Inaword

golf

 

Today ours is a four-letter word beloved of many, despised by the few. It could only be golf. A game by any other name, to the few. The one true religion for many, whose god almighty is the boy named Rory. Praise be upon him.

The word too originated in Scotland with the mid 15th century gouf, believed derived from the Middle Dutch colf, colve, meaning a stick, club, or bat. The game as we know it, having little alternative, is widely believed to have originated in Scotland. Unlike independence! (Did I say that?) However, versions of it are recorded in 13th and 14th century Netherlands.

The first recorded mention of golf was in 1457 when it (gowf) and football (fut bal) were banned by King James II as they were deemed a distraction from his favoured sport, archery. Clearly, in those days at least, our Scottish cousins were very like the Irish in that they treasured most what was forbidden to them.

Bans were again imposed on the game in Scotland, in 1471 and 1491, as it was “an unprofitable sport”. Such innocent times. And then, as if it was not already popular enough, it was banned again by King James IV of Scotland later in the late 1490s.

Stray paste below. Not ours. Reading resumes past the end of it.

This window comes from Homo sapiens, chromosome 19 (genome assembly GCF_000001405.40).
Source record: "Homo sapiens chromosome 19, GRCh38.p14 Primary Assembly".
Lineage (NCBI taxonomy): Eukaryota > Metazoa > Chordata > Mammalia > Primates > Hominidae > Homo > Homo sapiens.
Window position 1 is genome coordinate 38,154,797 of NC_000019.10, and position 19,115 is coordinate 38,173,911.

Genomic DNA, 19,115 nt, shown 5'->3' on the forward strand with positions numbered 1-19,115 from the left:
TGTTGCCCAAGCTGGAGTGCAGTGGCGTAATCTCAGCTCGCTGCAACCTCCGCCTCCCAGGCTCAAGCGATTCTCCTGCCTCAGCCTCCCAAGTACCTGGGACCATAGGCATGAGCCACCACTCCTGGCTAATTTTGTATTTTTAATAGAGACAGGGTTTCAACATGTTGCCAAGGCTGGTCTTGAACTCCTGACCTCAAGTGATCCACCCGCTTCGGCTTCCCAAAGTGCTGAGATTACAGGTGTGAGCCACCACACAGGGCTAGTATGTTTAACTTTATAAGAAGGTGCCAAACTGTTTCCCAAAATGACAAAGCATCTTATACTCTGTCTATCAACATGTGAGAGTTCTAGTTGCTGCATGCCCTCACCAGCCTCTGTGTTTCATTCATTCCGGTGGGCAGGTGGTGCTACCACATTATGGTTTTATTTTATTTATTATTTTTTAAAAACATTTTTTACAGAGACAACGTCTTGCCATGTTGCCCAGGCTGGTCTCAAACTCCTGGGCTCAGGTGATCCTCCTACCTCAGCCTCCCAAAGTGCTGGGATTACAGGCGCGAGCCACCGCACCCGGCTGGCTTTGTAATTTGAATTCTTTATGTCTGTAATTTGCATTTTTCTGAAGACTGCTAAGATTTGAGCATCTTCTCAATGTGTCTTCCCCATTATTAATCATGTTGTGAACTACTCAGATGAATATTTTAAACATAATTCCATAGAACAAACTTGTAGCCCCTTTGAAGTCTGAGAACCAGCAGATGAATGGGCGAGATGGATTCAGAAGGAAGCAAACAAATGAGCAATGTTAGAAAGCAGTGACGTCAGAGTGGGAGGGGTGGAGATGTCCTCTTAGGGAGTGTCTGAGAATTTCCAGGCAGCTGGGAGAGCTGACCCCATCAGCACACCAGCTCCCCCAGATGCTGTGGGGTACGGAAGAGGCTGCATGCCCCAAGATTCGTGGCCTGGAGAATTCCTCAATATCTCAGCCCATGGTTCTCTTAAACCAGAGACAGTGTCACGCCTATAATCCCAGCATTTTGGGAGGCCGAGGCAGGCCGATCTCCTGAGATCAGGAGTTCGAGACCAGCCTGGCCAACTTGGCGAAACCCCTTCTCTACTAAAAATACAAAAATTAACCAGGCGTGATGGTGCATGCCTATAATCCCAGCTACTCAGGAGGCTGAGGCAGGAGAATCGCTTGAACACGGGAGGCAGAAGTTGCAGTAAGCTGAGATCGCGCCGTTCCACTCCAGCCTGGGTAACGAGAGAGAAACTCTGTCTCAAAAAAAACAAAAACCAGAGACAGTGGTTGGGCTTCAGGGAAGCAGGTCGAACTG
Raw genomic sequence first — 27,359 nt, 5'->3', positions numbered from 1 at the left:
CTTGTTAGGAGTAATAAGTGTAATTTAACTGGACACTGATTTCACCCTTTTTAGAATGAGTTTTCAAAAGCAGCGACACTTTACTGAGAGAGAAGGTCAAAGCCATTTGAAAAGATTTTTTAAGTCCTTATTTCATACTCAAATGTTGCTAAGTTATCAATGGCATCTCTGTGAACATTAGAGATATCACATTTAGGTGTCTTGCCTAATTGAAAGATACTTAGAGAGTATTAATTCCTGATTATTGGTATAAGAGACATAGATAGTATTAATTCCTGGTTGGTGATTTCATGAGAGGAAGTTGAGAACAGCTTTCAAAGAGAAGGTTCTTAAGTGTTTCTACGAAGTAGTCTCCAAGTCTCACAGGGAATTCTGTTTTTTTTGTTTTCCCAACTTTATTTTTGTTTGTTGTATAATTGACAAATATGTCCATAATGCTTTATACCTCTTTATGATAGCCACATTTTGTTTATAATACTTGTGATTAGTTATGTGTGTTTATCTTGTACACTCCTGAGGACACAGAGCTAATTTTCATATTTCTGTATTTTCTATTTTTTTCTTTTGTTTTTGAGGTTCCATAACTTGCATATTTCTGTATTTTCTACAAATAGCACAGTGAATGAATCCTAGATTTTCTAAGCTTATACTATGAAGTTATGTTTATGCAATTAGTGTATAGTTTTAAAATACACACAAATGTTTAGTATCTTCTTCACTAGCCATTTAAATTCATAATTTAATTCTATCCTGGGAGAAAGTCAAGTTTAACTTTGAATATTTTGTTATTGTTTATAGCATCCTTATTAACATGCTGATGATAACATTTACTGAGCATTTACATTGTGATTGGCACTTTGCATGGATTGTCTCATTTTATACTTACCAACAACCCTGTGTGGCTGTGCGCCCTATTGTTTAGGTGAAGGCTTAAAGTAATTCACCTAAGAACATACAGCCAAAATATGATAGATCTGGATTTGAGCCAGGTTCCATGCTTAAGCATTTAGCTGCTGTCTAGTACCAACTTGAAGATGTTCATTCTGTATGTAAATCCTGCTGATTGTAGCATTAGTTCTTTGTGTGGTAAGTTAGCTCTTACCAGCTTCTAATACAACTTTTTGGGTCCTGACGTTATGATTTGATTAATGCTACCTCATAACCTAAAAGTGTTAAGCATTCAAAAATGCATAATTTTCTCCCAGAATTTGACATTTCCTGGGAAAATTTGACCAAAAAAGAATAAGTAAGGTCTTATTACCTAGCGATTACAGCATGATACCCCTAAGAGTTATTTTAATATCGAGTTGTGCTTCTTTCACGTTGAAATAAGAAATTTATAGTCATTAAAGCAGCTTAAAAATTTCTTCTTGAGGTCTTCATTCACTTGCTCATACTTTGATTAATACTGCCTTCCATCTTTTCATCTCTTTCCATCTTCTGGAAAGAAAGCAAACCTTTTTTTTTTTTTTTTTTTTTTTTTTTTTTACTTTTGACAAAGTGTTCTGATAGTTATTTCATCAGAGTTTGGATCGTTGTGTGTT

In 1592, those godly men (of course. This is golf!) on Edinburgh town council banned the game on Sundays. Progress of sorts, some might say.

Mary Queen of Scots was accused by her enemies of playing golf, a game then described as “clearly unsuitable to women” (some things remain the same) after her second husband, Henry Stuart, was murdered in 1567.

Not unlike US president Barack Obama, who played the game as IS rode roughshod from Syria into northern Iraq last August. What is it about this game when murder and war, even archery, cannot distract players?

It is said Mary Queen of Scots played her game of golf at Musselburgh links in Scotland’s East Lothian that fateful day after her husband was murdered. (“Who would’ve thought the old man had so much blood in him?”). It is believed to be the oldest golf course in the world.

Thanks to the Victorians the game took off, through the Empire and the world. “A good walk spoiled,” was Mark Twain’s definition.

And who could disagree? Okay, okay . . . inaword@irishtimes.com

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